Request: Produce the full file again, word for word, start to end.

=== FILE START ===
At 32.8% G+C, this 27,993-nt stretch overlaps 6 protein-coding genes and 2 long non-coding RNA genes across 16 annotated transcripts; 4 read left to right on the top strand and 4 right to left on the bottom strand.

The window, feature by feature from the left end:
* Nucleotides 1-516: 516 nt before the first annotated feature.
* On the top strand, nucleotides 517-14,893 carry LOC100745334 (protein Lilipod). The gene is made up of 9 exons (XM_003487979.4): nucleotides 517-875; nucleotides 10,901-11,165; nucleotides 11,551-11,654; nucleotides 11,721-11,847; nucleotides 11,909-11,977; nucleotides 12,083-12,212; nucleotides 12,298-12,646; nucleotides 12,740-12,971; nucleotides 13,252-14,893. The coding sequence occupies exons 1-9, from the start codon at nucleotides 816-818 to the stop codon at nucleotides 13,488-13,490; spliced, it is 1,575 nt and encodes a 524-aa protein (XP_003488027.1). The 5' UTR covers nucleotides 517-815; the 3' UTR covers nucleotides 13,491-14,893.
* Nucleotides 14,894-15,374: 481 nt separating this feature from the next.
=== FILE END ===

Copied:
At 32.8% G+C, this 27,993-nt stretch overlaps 6 protein-coding genes and 2 long non-coding RNA genes across 16 annotated transcripts; 4 read left to right on the top strand and 4 right to left on the bottom strand.

The window, feature by feature from the left end:
* Nucleotides 1-516: 516 nt before the first annotated feature.
* On the top strand, nucleotides 517-14,893 carry LOC100745334 (protein Lilipod). The gene is made up of 9 exons (XM_003487979.4): nucleotides 517-875; nucleotides 10,901-11,165; nucleotides 11,551-11,654; nucleotides 11,721-11,847; nucleotides 11,909-11,977; nucleotides 12,083-12,212; nucleotides 12,298-12,646; nucleotides 12,740-12,971; nucleotides 13,252-14,893. The coding sequence occupies exons 1-9, from the start codon at nucleotides 816-818 to the stop codon at nucleotides 13,488-13,490; spliced, it is 1,575 nt and encodes a 524-aa protein (XP_003488027.1). The 5' UTR covers nucleotides 517-815; the 3' UTR covers nucleotides 13,491-14,893.
* Nucleotides 14,894-15,374: 481 nt separating this feature from the next.